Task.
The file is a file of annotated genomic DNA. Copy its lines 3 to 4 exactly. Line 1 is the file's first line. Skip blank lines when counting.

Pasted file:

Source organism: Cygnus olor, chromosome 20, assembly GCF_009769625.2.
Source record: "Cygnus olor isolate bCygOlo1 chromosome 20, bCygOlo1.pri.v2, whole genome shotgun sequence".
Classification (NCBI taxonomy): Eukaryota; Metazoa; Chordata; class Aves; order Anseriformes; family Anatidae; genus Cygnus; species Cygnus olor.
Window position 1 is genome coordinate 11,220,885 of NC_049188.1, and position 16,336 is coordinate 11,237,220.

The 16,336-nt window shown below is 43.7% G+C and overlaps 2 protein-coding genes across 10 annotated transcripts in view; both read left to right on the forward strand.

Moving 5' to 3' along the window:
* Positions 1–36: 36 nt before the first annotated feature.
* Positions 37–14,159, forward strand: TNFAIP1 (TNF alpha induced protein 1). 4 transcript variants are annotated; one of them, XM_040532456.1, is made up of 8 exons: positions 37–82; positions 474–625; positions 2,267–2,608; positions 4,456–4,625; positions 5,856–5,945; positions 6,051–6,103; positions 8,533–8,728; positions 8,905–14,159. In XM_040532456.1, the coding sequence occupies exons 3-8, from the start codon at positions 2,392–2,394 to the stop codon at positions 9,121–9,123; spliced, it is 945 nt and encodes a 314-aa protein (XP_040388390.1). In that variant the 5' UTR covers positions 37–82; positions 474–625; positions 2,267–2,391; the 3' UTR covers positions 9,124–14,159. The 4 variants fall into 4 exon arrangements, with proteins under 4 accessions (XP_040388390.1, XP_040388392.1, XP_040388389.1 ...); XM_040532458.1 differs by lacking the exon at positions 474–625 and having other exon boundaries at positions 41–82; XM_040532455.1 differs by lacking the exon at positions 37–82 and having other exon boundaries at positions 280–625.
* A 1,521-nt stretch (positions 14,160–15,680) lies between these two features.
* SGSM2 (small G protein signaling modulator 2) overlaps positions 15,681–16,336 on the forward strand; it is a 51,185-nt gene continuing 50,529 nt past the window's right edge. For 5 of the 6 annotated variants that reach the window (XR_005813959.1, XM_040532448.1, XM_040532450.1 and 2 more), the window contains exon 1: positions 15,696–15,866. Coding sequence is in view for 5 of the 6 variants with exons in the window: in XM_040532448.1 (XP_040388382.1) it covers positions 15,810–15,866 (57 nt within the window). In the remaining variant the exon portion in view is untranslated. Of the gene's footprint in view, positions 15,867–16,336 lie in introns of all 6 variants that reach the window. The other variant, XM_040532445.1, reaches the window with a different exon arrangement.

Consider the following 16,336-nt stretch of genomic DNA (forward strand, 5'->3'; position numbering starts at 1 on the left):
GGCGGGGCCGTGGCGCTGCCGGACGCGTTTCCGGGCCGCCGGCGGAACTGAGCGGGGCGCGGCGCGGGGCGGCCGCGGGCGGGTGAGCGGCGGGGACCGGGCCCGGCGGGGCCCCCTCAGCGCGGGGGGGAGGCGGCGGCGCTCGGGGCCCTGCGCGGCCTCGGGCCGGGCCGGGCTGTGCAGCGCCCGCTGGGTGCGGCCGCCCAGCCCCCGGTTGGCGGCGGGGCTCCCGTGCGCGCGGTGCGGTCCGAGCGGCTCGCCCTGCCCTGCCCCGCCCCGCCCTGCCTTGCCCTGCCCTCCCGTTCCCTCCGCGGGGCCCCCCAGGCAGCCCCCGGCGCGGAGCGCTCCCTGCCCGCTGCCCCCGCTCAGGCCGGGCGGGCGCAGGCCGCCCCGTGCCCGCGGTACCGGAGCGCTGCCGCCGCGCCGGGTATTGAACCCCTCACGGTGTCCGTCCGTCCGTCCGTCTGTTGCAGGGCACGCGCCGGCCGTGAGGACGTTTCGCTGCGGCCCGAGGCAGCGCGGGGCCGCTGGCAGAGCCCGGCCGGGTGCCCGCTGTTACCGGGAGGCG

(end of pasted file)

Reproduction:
Classification (NCBI taxonomy): Eukaryota; Metazoa; Chordata; class Aves; order Anseriformes; family Anatidae; genus Cygnus; species Cygnus olor.
Window position 1 is genome coordinate 11,220,885 of NC_049188.1, and position 16,336 is coordinate 11,237,220.